Lalé is a gifted stylist who makes poetry out of beautifully wrought misery. But there are two books fighting inside one cover here and the large slabs of conventional biographical material on Cravan end up detracting somewhat from the force of his fictional character's gleeful hatred of everything and everyone.» - Siobhan Murphy

«Arthur Cravan was a poet, conman and catalyst for Dadaism. A cousin of Oscar Wilde, Cravan, whose real name was Fabian Lloyd, travelled to Paris and Barcelona, to New York, then across to the west coast of America and down into Mexico where he eventually disappeared. Along the way he would achieve notoriety as a boxer; he proved inspirational to key artists of the period, including Marcel Duchamp and Francis Picabia; women fell for his brute charm, little knowing they were likely to be cruelly manipulated. His was a magnetic, charismatic personality, larger than life, by reputation if not always in the flesh.
If this is beginning to read more like a non-fiction review than a notice for a novel, David Lalé's debut is most unlike a novel. It is, rather, a biography wrapped around a short story. There is certainly a fictional strand to the narrative and it a very interesting one. The narrator is a depressed young man coming to terms with the death of his father and fleeing from a crisis with his partner. A Cravan enthusiast, he sets off in the footsteps of his hero, encountering poverty and deprivation, much as Cravan had.
In a cheap hostel, the narrator meets an "effete" trilby-wearing Englishman called Martin who is obsessively taking notes for a "travel novel". Martin declares, "My gimmick is a kind of ironic gimmick, sort of a post-gimmick gimmick." Last Stop Salina Cruz proceeds like Martin's travel novel, its storyline determined by the wanderings of Cravan, whose journeying was partly inspired by the need for flight – in his case from the draft. Cravan's friend, the writer Blaise Cendrars, "joked that Cravan believed the [First] World War was being waged against him alone, just to spite him".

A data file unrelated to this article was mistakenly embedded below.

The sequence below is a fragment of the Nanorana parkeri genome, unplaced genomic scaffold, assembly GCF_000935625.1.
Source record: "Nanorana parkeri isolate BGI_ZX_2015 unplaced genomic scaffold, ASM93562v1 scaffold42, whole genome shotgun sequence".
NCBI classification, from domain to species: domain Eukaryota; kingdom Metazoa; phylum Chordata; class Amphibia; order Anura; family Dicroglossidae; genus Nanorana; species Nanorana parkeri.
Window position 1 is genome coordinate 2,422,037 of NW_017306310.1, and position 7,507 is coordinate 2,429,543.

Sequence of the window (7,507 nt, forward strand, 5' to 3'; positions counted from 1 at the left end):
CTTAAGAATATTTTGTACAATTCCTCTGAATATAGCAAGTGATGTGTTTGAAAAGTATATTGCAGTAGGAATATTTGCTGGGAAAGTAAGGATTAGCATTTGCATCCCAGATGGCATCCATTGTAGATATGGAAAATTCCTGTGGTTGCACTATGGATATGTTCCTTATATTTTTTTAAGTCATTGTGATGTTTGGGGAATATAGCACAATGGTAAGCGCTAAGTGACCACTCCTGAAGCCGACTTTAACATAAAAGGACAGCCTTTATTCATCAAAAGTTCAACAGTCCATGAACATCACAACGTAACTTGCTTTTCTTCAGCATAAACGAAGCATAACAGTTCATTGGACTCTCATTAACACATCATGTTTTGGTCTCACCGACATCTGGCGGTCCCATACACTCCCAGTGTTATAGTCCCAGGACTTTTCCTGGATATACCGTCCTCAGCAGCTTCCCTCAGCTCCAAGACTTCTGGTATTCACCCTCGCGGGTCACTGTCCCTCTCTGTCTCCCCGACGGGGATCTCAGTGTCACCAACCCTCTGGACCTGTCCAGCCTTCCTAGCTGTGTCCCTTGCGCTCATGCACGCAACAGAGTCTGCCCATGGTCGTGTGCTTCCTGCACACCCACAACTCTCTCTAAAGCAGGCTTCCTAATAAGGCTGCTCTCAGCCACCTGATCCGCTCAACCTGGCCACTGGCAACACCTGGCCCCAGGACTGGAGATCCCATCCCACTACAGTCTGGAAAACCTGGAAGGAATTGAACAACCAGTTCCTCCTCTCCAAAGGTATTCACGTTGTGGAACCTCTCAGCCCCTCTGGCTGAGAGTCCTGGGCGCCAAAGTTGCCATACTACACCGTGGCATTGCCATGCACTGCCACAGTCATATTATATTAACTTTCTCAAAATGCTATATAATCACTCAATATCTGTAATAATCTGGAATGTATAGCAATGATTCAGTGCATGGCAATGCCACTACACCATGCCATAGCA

Lalé writes attractive, readable prose that occasionally possesses a translucent, cinematic beauty. Hitch-hiking from Paris, the narrator is picked up by a North African: "Driving at night felt like being inside a computer game... sliding through the passageways of bright light, the acute geometries". Lalé avoids sentimentality and the narrator never tries to ingratiate himself with the reader: you'll squirm at his graphic descriptions of haemorrhoids. He is also good on the illusions of travel. Ultimately, the novel's gimmick, tilting the balance heavily in favour of biographical material, slightly undermines Lalé's obvious gift for narrative.» - Nicholas Royle


«The NAFTA era has finished off whatever was left of Mexico´s mythical status as a no-man´s-land where troubled foreigners escape to redefine themselves, lose themselves, or die.
You can still die here if you´re so inclined, but the modern transplant in Mexico - artist, journalist, business type or retiree - generally hangs on to her or his lifelong identity and comes to live more, not less.
Still, we tend to remember the ones who don´t make it.